The global tally of confirmed cases of COVID-19 climbed above 177 million on Thursday, a day after disappointing news from CureVac, which said its vaccine was only 47% effective in a late-stage clinical trial.
The news sent CureVac shares down almost 50% as the vaccine, which uses the same messenger RNA technology as the vaccines developed by Pfizer Inc. and German partner BioNTech SE
and Moderna Inc.
looks far less effective than those shots, which have shown efficacy greater than 90% and been given to millions of people worldwide.
CureVac said the trial involved about 40,000 people in 10 countries and that preliminary data showed the vaccine candidate is a poor match against a “fast changing environment” of at least 29 COVID-19 variants, with the original coronavirus strain “almost completely absent.”
Moreover, initial scrutiny of the vaccine candidate’s efficacy showed it to be likely dependent on a person’s age and on which strain they contract, the company said. CureVac
is continuing toward a final analysis of some 80 additional cases, and the overall vaccine efficacy could change, it said.
“While we were hoping for a stronger interim outcome, we recognize that demonstrating high efficacy in this unprecedented broad diversity of variants is challenging,” Chief Executive Franz-Werner Haas said in a statement. “In addition, the variant-rich environment underlines the importance of developing next-generation vaccines as new virus variants continue to emerge,” he said.
In other vaccine news, Australia recommended restricting use of the AstraZeneca
Health Minister Greg Hunt said concerns over possible links to blood clots meant Pfizer
was now “the preferred vaccine” for everyone under 60 years old. Australian authorities had already restricted the AstraZeneca shot to those over 50 in April, after several cases of severe blood clots were possibly linked to it.
The U.S. vaccine program, meanwhile, continues to slow, according to the Centers for Disease Control and Prevention’s tracker. The U.S. has fully vaccinated 146.5 million people, or 44.1% of the overall population, compared with 43.9% on Wednesday. So far, 175 million people, or 52.7% of the population, have received at least one shot of a two-shot regimen.
Among adults 18-years-and-older, 141.5 million people are fully vaccinated, accounting for 54.6% of that cohort compared with 54.4% on Wednesday. Among adults 65-years-and-older almost 42 million are fully vaccinated, equal to 76.6% of that group. Almost 48 million people in that age bracket have received a first jab, covering 86.9% of that population, unchanged from Wednesday.
The World Health Organization warned that infections in Africa are surging as a third wave sweeps across the continent, driven by more infectious variants. The number of new cases rose above 116,500 in the week ending June 13, according to WHO data, up from nearly 91,000 the previous week.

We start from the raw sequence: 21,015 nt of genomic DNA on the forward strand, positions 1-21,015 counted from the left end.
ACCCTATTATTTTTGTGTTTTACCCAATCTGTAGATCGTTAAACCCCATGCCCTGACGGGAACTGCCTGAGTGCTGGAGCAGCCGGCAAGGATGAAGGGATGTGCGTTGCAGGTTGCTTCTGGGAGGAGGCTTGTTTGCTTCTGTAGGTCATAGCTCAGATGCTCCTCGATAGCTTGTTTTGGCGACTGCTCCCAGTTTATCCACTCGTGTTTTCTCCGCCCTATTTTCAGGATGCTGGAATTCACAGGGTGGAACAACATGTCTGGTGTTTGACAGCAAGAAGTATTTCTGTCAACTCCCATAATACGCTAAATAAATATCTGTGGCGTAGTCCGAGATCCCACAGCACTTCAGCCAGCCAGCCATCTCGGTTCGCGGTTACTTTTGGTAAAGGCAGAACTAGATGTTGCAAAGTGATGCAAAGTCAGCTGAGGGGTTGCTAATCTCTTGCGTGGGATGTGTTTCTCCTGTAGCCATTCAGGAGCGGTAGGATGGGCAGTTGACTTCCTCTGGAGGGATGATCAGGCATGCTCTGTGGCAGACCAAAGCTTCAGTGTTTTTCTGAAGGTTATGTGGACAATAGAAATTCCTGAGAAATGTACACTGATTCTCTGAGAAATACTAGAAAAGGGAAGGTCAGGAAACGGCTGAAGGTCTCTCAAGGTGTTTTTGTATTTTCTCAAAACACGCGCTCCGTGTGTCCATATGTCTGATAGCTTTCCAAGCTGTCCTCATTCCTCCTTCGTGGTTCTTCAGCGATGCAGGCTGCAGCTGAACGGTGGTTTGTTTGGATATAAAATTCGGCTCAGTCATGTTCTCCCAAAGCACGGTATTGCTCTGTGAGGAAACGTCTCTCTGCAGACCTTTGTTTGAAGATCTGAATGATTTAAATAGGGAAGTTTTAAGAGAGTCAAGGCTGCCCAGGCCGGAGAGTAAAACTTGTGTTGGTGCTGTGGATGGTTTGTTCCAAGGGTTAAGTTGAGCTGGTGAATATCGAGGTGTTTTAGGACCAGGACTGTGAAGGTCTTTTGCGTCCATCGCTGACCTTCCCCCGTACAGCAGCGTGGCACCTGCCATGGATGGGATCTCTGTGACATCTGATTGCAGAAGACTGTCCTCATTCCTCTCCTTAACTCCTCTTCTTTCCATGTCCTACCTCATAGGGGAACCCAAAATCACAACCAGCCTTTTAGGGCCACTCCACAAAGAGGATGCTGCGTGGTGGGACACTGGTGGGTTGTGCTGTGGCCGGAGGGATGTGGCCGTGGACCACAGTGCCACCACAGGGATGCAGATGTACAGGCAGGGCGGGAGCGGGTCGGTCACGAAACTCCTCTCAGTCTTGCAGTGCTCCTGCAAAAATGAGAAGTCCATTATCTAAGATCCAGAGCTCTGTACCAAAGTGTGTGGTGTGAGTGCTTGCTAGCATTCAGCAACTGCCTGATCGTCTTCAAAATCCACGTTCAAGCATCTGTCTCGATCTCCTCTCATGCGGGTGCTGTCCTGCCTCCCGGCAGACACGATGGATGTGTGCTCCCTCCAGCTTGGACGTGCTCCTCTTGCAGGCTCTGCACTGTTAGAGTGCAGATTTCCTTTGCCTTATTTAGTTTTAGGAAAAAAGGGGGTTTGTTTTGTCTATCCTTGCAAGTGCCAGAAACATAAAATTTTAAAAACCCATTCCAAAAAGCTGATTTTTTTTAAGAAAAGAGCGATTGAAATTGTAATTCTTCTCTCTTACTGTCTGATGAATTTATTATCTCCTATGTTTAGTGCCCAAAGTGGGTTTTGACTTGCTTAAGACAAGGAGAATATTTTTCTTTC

“The sobering trajectory of surging cases should rouse everyone into urgent action,” WHO’s regional director for Africa, Matshidiso Moeti, told a virtual news conference.
Japan has ended a state of emergency imposed to contain the spread of COVID cases ahead of the Olympic Games in July, Reuters reported. Japan is planning to limit spectator numbers at big events amid worry that the Games could produce their own variant, if cases spread rapidly.
There was somber news from the U.K., which recorded 11,007 new COVID cases on Thursday, surpassing 11,000 for the first time in four months. The U.K. has been hit hard by the Delta variant, a highly infectious strain that was first detected in India and that is now accounting for most cases there.
Earlier this week, the U.K. government said it would delay reopening for another four weeks to give it time to vaccinate more people. Cases had been falling for some time amid a higher vaccine rate than neighboring countries. The U.K. has fully vaccinated 45.5% of its population, according to Johns Hopkins University. That compares with just 20.2% of the Irish population and 22.7% of the French population.
The global tally for the coronavirus-borne illness headed above 177 million on Thursday, according to data aggregated by Johns Hopkins University, while deaths climbed above 3.8 million.
The U.S. continues to lead the world in total cases at 33.49 million, while deaths total 600,657.
India is second in total cases at 29.7 million and third by fatalities at 381,903, although those numbers are expected to be undercounted given a shortage of tests.
Brazil has the third-highest caseload at 17.6 million, according to JHU data, and is second in deaths at 493,693.
Mexico has fourth-highest death toll at 230,624 and 2.5 million cases.
The U.K. has 128,190 fatalities and 4.6 million cases, the highest number of deaths in Europe and fifth-highest in the world.
China, where the virus was first discovered late in 2019, has had 103,444 confirmed cases and 4,846 deaths, according to its official numbers, which are widely held to be massively underreported.